I finally got to Qumran, the archaeological site located on the northwestern shore of the Dead Sea. There is a lot of debate about who lived at Qumran. The latest theories argue that it was a pottery factory, and there are a huge number of kilns there. There are also a bunch of pools which were formerly thought to be mikves, Jewish ritual baths. Now they think that most of the pools were for water and clay for the pots.
These theories may or may not conflict with the traditional view of the place, which is that it was the home of the Essenes, who came to Qumran at the end of the second century B.C.E. They left because of an earthquake in 31 BCE, but returned and rebuilt it around 25 years later. They stayed there until 68 AD, when the Romans conquered the area.
M at Qumran
The reason the place is well known, of course, is because the caves around the site are where in 1947, Bedouin shepherds found some ancient scrolls, which we now refer to as the Dead Sea Scrolls. Archaeologists found additional scrolls between 1951 and 1956. The scrolls included included copies of the Old Testament, the Apocrypha, and the works of the Essenes. It is from these that we know so much about the Essenes, such as their focus on ritual bathing and purity. If the film at the visitor center is to be believed, among the writings are hints that members of the sect, upon hearing of the execution of John the Baptist, thought he was the same John who once lived among them.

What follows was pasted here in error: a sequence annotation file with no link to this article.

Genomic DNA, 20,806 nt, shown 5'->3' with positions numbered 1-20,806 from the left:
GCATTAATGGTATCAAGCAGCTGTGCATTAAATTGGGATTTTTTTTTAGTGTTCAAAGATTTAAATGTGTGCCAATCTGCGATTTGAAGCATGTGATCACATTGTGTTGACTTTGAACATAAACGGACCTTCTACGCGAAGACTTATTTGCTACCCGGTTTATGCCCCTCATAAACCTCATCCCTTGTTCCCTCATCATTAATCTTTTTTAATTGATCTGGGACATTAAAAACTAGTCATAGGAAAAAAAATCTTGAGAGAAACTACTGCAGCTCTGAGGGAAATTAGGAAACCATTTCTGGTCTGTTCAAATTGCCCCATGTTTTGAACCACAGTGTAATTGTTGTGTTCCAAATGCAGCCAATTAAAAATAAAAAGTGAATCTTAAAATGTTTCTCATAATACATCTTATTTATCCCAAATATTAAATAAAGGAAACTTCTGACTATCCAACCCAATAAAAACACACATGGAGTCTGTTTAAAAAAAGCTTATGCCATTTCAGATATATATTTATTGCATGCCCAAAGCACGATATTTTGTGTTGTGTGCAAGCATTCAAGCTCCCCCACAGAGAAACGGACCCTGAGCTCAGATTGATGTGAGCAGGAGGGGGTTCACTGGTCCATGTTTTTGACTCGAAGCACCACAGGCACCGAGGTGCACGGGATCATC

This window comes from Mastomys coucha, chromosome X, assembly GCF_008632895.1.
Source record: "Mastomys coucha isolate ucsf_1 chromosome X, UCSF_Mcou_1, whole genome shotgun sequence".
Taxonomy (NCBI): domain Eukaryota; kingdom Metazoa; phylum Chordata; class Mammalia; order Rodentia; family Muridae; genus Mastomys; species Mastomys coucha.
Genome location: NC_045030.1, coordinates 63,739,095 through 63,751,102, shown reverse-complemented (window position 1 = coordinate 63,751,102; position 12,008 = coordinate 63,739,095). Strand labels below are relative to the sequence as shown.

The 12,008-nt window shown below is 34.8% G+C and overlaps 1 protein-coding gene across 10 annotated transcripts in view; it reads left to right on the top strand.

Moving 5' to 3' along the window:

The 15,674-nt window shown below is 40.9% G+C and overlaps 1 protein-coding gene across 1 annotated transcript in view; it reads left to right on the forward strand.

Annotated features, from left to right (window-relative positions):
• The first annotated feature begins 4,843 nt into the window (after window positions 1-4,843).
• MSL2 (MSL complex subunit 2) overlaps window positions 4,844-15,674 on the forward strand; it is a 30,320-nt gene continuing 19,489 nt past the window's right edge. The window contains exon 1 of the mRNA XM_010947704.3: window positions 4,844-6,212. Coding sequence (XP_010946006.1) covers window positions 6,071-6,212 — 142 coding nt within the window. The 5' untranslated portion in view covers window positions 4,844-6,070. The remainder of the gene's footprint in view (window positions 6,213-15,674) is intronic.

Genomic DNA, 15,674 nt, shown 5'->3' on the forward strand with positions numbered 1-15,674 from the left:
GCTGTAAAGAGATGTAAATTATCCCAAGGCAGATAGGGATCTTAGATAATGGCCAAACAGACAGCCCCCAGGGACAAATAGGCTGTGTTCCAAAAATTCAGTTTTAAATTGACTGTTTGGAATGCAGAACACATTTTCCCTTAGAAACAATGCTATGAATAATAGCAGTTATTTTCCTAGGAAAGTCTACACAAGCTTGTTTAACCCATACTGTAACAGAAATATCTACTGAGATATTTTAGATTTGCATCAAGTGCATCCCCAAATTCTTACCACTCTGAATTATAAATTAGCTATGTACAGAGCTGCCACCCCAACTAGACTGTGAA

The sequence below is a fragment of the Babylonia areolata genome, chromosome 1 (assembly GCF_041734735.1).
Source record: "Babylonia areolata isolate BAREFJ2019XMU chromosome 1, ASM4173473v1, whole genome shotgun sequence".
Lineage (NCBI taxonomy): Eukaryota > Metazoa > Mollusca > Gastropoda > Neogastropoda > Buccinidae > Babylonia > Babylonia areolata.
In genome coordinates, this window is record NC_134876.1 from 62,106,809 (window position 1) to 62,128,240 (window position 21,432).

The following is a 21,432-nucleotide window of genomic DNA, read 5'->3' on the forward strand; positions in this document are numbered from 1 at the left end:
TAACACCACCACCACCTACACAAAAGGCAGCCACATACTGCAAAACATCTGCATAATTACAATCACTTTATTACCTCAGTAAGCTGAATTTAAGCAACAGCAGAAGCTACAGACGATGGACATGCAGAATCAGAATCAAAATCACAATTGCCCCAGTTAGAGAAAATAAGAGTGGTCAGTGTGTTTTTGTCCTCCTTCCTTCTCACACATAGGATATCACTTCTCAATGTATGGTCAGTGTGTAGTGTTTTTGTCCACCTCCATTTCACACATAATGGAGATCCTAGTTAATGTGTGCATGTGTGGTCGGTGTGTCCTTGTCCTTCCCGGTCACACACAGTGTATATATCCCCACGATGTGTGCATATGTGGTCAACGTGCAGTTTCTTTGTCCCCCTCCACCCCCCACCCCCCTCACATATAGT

Cave 4 at Qumran